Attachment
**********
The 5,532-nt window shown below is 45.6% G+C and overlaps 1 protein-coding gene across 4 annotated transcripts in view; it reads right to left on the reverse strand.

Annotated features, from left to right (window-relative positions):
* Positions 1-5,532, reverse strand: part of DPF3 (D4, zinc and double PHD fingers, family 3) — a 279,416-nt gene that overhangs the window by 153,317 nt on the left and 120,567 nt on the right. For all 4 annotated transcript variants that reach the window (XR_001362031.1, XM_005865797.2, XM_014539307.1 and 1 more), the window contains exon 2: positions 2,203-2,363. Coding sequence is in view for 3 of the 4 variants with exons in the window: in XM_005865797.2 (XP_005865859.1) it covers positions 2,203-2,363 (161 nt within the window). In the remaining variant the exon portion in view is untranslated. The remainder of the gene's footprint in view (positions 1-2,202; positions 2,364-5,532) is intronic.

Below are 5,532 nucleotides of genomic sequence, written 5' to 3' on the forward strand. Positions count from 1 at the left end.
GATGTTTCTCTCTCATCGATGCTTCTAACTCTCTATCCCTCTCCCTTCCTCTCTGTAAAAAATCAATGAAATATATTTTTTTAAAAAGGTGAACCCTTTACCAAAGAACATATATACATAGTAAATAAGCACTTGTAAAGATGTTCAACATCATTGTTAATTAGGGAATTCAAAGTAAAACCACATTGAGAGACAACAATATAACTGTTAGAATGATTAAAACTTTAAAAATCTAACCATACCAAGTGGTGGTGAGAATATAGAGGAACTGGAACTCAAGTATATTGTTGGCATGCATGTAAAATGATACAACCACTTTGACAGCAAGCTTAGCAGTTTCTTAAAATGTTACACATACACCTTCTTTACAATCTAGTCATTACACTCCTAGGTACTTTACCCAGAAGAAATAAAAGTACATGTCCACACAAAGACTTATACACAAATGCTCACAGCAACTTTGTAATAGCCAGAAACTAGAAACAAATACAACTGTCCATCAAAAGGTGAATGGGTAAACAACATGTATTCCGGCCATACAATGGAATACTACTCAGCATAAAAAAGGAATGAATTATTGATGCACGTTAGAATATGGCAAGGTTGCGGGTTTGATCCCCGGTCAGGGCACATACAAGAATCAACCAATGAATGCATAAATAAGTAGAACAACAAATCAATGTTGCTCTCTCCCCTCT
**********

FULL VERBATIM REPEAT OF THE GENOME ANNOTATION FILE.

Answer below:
The 5,532-nt window shown below is 45.6% G+C and overlaps 1 protein-coding gene across 4 annotated transcripts in view; it reads right to left on the reverse strand.

Annotated features, from left to right (window-relative positions):
* Positions 1-5,532, reverse strand: part of DPF3 (D4, zinc and double PHD fingers, family 3) — a 279,416-nt gene that overhangs the window by 153,317 nt on the left and 120,567 nt on the right. For all 4 annotated transcript variants that reach the window (XR_001362031.1, XM_005865797.2, XM_014539307.1 and 1 more), the window contains exon 2: positions 2,203-2,363. Coding sequence is in view for 3 of the 4 variants with exons in the window: in XM_005865797.2 (XP_005865859.1) it covers positions 2,203-2,363 (161 nt within the window). In the remaining variant the exon portion in view is untranslated. The remainder of the gene's footprint in view (positions 1-2,202; positions 2,364-5,532) is intronic.

Below are 5,532 nucleotides of genomic sequence, written 5' to 3' on the forward strand. Positions count from 1 at the left end.
GATGTTTCTCTCTCATCGATGCTTCTAACTCTCTATCCCTCTCCCTTCCTCTCTGTAAAAAATCAATGAAATATATTTTTTTAAAAAGGTGAACCCTTTACCAAAGAACATATATACATAGTAAATAAGCACTTGTAAAGATGTTCAACATCATTGTTAATTAGGGAATTCAAAGTAAAACCACATTGAGAGACAACAATATAACTGTTAGAATGATTAAAACTTTAAAAATCTAACCATACCAAGTGGTGGTGAGAATATAGAGGAACTGGAACTCAAGTATATTGTTGGCATGCATGTAAAATGATACAACCACTTTGACAGCAAGCTTAGCAGTTTCTTAAAATGTTACACATACACCTTCTTTACAATCTAGTCATTACACTCCTAGGTACTTTACCCAGAAGAAATAAAAGTACATGTCCACACAAAGACTTATACACAAATGCTCACAGCAACTTTGTAATAGCCAGAAACTAGAAACAAATACAACTGTCCATCAAAAGGTGAATGGGTAAACAACATGTATTCCGGCCATACAATGGAATACTACTCAGCATAAAAAAGGAATGAATTATTGATGCACGTTAGAATATGGCAAGGTTGCGGGTTTGATCCCCGGTCAGGGCACATACAAGAATCAACCAATGAATGCATAAATAAGTAGAACAACAAATCAATGTTGCTCTCTCCCCTCT